West Antarctica’s Pine Island Glacier (right) and its recently calved 184 square kilometer (45,714-acre) iceberg B-46 (left), Nov. 7, 2018. Brooke Medley/NASA

This article was originally published by Carbon Brief, a U.K.-based website covering the latest developments in climate science, climate policy and energy policy.

There is a “significant likelihood” that multiple “tipping points” will be crossed if global temperatures exceed 1.5 degrees Celsius above pre-industrial levels, new research suggests.

Tipping points are thresholds that, if crossed, trigger large-scale and potentially irreversible changes in a particular part of the Earth system.

The research, published in Science, reviews hundreds of academic studies to provide an “updated assessment” of climate-related tipping points. The paper identifies 16 tipping “elements” in total and outlines the temperature thresholds, timescales and impacts of each.

The authors warn that rising temperatures may have already pushed the planet beyond a “safe climate state.” They find that five tipping elements – including the collapse of the West Antarctic ice sheet and abrupt permafrost thaw – are already within reach.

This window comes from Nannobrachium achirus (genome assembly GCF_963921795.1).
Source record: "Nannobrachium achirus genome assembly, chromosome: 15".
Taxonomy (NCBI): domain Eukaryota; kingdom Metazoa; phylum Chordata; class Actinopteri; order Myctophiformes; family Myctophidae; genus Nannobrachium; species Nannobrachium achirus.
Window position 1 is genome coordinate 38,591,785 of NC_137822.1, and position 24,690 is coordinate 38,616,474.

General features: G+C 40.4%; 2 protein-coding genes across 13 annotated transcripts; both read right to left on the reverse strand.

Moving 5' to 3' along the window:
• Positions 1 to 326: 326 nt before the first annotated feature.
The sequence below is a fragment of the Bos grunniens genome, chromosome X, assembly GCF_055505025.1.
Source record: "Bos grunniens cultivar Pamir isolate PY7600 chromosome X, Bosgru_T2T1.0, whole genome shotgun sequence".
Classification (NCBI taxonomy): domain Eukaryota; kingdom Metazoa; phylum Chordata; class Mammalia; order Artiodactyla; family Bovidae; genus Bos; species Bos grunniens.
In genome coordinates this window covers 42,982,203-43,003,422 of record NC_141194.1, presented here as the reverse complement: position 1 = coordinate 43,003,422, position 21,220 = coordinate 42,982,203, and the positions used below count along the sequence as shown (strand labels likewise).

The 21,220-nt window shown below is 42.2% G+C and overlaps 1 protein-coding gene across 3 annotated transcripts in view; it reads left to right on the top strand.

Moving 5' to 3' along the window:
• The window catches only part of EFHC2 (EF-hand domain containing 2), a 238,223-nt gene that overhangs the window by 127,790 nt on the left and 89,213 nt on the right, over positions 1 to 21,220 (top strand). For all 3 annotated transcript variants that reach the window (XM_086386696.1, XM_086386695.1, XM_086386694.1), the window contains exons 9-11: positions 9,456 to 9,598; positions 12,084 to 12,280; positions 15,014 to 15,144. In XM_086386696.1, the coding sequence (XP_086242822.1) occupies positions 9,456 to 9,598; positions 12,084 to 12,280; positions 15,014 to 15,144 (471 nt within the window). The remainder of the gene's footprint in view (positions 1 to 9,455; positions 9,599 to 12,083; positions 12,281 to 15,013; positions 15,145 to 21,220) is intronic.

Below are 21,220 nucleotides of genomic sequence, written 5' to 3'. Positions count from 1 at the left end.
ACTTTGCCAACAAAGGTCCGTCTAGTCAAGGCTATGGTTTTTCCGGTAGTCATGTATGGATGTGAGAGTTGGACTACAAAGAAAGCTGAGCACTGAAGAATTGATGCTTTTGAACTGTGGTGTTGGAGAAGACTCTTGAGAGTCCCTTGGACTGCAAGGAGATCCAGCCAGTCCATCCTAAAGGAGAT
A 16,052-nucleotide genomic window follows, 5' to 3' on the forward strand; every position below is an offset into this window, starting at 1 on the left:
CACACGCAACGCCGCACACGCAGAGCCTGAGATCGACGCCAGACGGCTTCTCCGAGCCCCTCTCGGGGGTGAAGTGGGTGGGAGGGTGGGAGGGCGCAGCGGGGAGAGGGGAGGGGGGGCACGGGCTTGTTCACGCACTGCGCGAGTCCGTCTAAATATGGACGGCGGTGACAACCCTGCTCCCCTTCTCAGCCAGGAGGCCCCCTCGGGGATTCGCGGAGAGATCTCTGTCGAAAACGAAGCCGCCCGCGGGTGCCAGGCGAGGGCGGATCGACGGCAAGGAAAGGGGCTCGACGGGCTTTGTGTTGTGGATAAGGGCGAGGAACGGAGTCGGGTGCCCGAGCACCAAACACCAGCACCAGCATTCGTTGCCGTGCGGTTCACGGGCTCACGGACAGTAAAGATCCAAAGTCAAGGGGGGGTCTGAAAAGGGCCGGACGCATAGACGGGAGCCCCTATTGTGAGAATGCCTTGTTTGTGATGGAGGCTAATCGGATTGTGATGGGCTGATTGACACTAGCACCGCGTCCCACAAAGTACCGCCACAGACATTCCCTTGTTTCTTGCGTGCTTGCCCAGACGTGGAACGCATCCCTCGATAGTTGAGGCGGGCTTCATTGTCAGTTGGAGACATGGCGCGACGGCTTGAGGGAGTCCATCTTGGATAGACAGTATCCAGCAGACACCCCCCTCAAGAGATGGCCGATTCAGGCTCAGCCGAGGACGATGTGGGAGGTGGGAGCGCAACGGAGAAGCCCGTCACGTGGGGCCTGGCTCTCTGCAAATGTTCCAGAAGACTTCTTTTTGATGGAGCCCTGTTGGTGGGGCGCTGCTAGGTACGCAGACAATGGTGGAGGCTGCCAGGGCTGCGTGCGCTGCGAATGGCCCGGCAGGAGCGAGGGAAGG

If temperatures rise to 1.5 C, the study finds that four climate tipping elements will become “likely” and a further six will be “possible.” Meanwhile, 13 tipping elements will be either “likely” or “possible” if the planet warms by 2.6 C, as expected under current climate policies.

The study is “a welcome update to previous work on tipping points”, a scientist not involved in the research tells Carbon Brief, adding that it “paints a clear and stark picture of the challenges we will be facing in the coming years.”

Tipping points

As the planet warms, many parts of the Earth system are already undergoing large-scale changes. Ice sheets are shrinking, coral reefs are dying and rainforests are degrading.